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I just started with deep learning of x86 architecture and assembly so i decided to go from bare metal and write my own bootloader. To add some "functionality" i decided to make quine (from binary perspective) and i have some questions:

  1. Could this be considered as valid quine ?

  2. Is mechanic and design of my code acceptable?

  3. Is there some asm patterns that generally should be followed (i come from Java background where patterns are everywhere)

  4. How to properly format asm code ?

My code :

start:
mov si, 7F00h   ;; set stack pointer after our bootloader 
mov ax, 0h      
mov ds, ax      ;; set DS to 0;
mov di, 7C00h   ;; set Data pointer to memory location where is our bootloader loaded 

.printMemoryValue:
mov al, 0          ;;  Using int15 to simulate pause for real time output, ax,ah,cx,dx dictate pause length 
mov ah, 86h         
mov cx, 0006H
mov dx, 8480H
int 15h
mov ah, 0Eh     ;; Ah to 0eh setting for teletype output ( int 10h)
mov dx, [ds:di]     ;; moving content of first memory location in dx (7c00h)
push dx             ;; save dx in our stack
xor  cx, cx        ;; for (int i = 0; ;; for loop used to output 16 bit string (0 & 1)

.loopstart:
cmp  cx, 00010h     ;; i < 16;
je  .loopend    ;; break if i >= 16     
pop dx              
rol dx, 1           ;; rotating left 1 bit so we can extract MSF bit with our mask. because we write on screen from right to left
push dx             ;; save our curent dx to stack
and dx, 0000000000000001   ;; mask   
add dx, 30h         ;; adding (30h) for ASCII ( 0 or 1)
push cx             ;; saving our counter in stack because cx is volotile register      
mov al, dl          ;; moving low 8 bits from dx (dl) to our teletype output register Al for calling int 10h
int 10h         ;; int 10h ( al = character to output if ah = 0eH, teletype )
pop cx
add cx, 1       ;; i++
jmp .loopstart  

.loopend:
mov al, 000Ah   ;; new Row
int 10h
mov al, 000Dh       ;; carriage return
int 10h
add di, 2h          ;; adding 2 to our di pointer ( because we are in 16bit mode)
cmp di, 7E00h       ;; are we at the end of our bootloader (7c00h + 200h )?
je .hlt             ;; if yes halt
jmp .printMemoryValue   ;; print next memory location ( di is increased by 2 )
.hlt:
hlt             ;; ende   

times 510-($-$$) db 0 
dw 0xAA55           ; => 0x55 0xAA (little endian byte order)

U can try code with mountable image available here

Any suggestions are welcome.

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First correct some bugs.

start:
 mov si, 7F00h   ;; set stack pointer after our bootloader 
 mov ax, 0h      
 mov ds, ax      ;; set DS to 0;
 mov di, 7C00h   ;; set Data pointer to memory location where is our bootloader loaded 

The stackpointer on x86 is held in the SP register. You've loaded SI, a general purpose register that your program doesn't use at all hereafter.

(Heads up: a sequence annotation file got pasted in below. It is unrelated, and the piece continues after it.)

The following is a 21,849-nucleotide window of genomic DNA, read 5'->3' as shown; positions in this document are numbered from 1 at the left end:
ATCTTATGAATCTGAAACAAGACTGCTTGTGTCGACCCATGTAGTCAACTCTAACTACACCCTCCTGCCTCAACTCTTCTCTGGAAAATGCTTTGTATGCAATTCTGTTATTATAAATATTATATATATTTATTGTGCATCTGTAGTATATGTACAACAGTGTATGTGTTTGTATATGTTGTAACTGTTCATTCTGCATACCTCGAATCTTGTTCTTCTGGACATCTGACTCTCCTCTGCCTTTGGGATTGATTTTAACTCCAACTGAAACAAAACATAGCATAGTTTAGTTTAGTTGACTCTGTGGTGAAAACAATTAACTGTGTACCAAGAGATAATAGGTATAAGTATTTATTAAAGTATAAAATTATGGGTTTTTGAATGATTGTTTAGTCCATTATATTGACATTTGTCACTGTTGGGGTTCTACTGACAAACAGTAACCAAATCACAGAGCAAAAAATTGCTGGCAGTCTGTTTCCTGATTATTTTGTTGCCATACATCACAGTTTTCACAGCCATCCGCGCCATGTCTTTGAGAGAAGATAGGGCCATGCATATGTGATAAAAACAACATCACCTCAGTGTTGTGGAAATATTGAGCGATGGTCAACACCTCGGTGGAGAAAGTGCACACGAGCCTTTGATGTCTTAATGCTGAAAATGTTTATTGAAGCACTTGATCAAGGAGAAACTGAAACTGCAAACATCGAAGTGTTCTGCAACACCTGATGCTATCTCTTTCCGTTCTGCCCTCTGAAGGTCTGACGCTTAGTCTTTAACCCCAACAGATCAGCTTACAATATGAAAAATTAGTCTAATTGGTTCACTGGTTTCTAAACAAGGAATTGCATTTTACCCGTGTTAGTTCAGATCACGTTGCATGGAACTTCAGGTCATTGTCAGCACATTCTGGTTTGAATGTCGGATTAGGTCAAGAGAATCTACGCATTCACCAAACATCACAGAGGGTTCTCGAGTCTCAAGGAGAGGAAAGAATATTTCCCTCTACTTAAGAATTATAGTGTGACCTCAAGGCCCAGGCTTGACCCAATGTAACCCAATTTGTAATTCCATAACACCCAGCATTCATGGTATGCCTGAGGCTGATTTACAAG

Your bootloader program sits in memory from 7C00h to 7DFFh. If you put your stack behind the programcode and start with a stackpointer at 7F00h, you will have 256 bytes of stack (from 7E00h to 7EFFh) before you run into the program itself. If the forementioned error were corrected, this is exactly what would happen because of a second error further down in the program.

Each word you read from the program memory, you push it on the stack, but you leave it there and so the stack fills up to the point that you're pushing on top of the program memory! Either pop dx to balance the stack on each iteration of the program (write it just above .loopend:), or much better don't use the stack this way since there are enough registers free to store that particular value.

Given that your program is a bootloader, there are no segment registers that you can trust to have a defined value! If you're going to setup a stack, you'll need to also initialize the SS segment register. It's important to do that in the instruction directly above initializing the SP register.

start:
    xor  ax, ax      ; This is shorter/faster than "mov ax, 0h"
    mov  ds, ax
    mov  ss, ax
    mov  sp, 7F00h   ; set stack pointer after our bootloader 
    mov  di, 7C00h   ; set Data pointer to memory location where is our bootloader loaded 

Keep things together.

You've put the setup of the BIOS.Teletype function number outside of the loop. Although of course this is not wrong, it does diminish the readability of the program. I prefer to always have the mov ah, 0Eh just above of the int 10h.

Get rid of redundant things.

The mov al, 0 instruction doesn't serve any purpose for the BIOS delay function.

The ds: segment override prefix in mov dx, [ds:di] is redundant since DS is the segment that will be used by default. Writing it increases the code size by 1 byte.

The BIOS.Teletype function does not require nor clobber the CX register. You don't have to push cx ... pop cx. Your mention of CX being a volatile register does not apply when dealing with an API like BIOS. Just look at the registers in and registers out.